France : Patricia Lamy (President) – PL
Holland: Karel Abbenes (VP) – KA
UK : Phil Dunnington (Secretary general) – PD
Denmark : Jan Andersen – (Deputy Treasurer) JA
Belgium: Yves Lavoy and Kris Houtmeyer,
Spain: Neus Llado
Czech republic, Petr Kubicek, member
Austria, Thomas Herndl (VP)
- Start of the meeting and attending members.
The assembly started at 10:30 am at the Brussels airport Sheraton, with a welcome from the president.
- Moral report (2016 report)
Then PL, PD and KA began by reading and commenting on the 2016 report, detailed on attached power point presentation, explaining what EBF did during the year.
The main point was that, although some rule making tasks (RMT) are going forward technically, the final work is blocked by the EC legal department: For instance, new OPS rules have not been voted yet, although there were 3 committee meetings since the Opinion was issued. We also learnt from EASA that 21 opinions are in the pipeline but normally only 3 to 7 were processed in 2016….
It is possible now that, a light AOC, or a “BOC” could be adopted. This situation is quite complex, and it is even more complex for countries like Germany, Spain, Hungary, Poland, who have already accepted the AOC.
The RMT should end in May. If it is the case and FCL/DTO are ready in June, then the new rules should be voted at the next committee meeting, but, it is quite likely that the situation will be the same as OPS.
The age limit for commercial ballooning will be postponed from 65 to 70 at least, although the problem is more the physical shape of the pilot than the age, so in theory there should not be any problem to fix the limit at 75. Furthermore, many instructors/examiners are aged more than 75 and it would be very damageable to deny them the privilege of instructing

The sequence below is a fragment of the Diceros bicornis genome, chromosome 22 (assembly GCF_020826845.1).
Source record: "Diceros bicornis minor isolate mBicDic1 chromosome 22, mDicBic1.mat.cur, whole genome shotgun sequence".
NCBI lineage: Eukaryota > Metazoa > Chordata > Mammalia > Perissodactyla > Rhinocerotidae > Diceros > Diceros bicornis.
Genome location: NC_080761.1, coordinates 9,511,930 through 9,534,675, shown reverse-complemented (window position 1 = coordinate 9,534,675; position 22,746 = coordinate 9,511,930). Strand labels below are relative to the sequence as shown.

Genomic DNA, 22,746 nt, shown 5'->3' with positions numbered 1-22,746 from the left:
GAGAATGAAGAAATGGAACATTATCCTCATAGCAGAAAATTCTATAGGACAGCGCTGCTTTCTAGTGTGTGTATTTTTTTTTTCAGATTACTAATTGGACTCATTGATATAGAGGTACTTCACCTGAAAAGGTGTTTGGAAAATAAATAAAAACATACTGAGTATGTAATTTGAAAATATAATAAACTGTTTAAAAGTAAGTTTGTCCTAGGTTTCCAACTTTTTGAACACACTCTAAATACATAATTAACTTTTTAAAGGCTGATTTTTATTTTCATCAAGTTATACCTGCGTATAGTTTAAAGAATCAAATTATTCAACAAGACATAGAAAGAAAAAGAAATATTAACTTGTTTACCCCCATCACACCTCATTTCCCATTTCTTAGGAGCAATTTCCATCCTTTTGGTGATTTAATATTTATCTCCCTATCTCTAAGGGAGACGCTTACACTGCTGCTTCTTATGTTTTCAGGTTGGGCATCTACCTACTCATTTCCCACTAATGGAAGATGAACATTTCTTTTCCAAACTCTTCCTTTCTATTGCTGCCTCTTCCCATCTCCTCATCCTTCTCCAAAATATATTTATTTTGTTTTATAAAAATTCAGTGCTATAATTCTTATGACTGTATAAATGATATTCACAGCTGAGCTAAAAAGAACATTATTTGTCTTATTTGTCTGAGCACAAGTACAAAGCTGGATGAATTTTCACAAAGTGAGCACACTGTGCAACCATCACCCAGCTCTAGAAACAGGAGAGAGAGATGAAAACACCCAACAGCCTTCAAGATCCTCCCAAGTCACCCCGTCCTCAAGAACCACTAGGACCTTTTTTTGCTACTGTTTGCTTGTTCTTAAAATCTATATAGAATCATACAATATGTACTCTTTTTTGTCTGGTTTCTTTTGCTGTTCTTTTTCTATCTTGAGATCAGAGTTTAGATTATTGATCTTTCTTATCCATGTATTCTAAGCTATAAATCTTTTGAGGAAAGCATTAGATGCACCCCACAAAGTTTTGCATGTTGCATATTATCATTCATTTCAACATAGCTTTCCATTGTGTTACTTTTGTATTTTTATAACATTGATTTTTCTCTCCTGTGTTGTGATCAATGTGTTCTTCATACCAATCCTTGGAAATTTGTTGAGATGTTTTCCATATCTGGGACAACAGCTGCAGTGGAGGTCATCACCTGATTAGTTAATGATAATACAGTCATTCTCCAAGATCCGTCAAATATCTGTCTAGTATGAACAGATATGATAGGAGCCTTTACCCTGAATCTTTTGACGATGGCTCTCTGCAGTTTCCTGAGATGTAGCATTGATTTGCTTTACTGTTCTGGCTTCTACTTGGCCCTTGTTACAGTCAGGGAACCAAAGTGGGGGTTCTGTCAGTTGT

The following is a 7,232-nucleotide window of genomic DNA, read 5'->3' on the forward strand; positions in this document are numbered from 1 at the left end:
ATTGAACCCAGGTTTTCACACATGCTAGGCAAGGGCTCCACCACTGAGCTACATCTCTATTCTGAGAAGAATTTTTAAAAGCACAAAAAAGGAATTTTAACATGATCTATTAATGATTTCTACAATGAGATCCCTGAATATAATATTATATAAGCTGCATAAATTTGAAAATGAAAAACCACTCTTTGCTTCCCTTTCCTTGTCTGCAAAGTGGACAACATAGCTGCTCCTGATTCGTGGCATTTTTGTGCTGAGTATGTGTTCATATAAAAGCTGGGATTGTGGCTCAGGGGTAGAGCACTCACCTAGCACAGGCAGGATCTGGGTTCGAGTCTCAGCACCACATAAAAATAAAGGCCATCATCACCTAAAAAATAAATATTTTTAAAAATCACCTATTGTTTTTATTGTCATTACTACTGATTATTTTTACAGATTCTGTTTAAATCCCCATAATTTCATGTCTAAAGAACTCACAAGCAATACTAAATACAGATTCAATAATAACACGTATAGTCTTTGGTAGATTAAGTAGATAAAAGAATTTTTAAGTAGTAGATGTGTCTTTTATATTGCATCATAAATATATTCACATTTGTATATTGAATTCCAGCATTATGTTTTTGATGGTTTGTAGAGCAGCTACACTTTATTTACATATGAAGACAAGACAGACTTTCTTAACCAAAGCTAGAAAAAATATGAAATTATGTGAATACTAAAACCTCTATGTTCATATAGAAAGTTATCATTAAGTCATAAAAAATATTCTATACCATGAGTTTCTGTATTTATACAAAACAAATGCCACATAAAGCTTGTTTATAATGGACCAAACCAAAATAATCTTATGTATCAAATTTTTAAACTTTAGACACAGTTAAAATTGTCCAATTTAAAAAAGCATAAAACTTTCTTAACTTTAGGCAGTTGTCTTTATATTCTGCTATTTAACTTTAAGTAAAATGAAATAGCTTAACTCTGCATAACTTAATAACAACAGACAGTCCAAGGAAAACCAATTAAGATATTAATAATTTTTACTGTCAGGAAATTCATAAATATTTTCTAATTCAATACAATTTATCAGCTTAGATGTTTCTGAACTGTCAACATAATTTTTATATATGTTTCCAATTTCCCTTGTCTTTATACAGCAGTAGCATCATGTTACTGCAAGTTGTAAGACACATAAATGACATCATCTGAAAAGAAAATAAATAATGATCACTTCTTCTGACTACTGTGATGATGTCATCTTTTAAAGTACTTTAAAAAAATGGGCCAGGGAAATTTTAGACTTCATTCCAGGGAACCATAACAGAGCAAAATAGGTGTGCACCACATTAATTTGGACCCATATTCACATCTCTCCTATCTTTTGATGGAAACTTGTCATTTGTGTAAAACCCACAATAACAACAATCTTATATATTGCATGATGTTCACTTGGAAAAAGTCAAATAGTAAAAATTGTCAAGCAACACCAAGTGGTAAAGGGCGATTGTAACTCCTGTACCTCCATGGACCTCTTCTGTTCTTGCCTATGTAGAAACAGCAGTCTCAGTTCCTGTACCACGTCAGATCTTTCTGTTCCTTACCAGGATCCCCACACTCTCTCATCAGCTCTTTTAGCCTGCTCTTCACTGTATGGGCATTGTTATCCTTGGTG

The conflict is because AMEs (which every country has) have self-interest in supporting a system which requires them to undertake all aviation medicals, and they also control EASA regulation on Part MED. EBF are not, however, suggesting Class II is not required for commercial operations, but that something less (Class 3 or 4) or GP declaration is sufficient for private licences.
- Finance report:
Jan Andersen produced the 2015 and 2016 accounts, as 2015 could not be correctly processed at the time. Account sheets, which show that EBF finances are balanced and clear are attached to these minutes.
All reports (policy and financial) were approved.
The General Assembly decided to re-elect the 3 outgoing members who expressed their wish to stay on the board for two more years:
President: Patricia lamy
VP: Karel Abbenes
Secretary General: Phil Dunnington
Communications: how to inform members correctly, when the topics are complicated and situations change continuously? The idea of a Facebook campaign with “calls” to increase the number of members was rejected, but it was agreed to put factual information on our website, with a relay on the FB page.
Manufacturers meeting: Neus Llado (Spain) raised the question of a manufacturers meeting, that used to take place yearly with EASA, but has been cancelled because of the existence of EBF. PL will contact Yves Morier at EASA to explain that this meeting is really useful, and does not conflict with RMT’s and EBF work.
Gas transport: question raised by Denmark (Jan Andersen). It is quite urgent to get a European legal framework for road transport of balloon gas tanks. We need to contact in each country the person who represents gas providers at the European meeting of Gas providers, in order to do some lobbying and try to get simple and safe regulations.
Member states fees: question raised by Denmark (Jan Andersen): why do all member states pay an annual fee of 500€? The alternative would be that countries with a small number of pilots pay less, and countries with a large number pay more.
The answer to this was given by Phil Dunnington: when EBF was created, both possibilities were studied, and the discussion took a long time. It was finally decided that each country would have one vote, thus all member states would be equal. This was praised supported by “small” countries like Belgium and Netherlands. Furthermore, it is quite difficult to calculate the real number of pilots in each country. Per-pilot pro-rata the rates are still seen as minimal.
The meeting ended at 2 pm.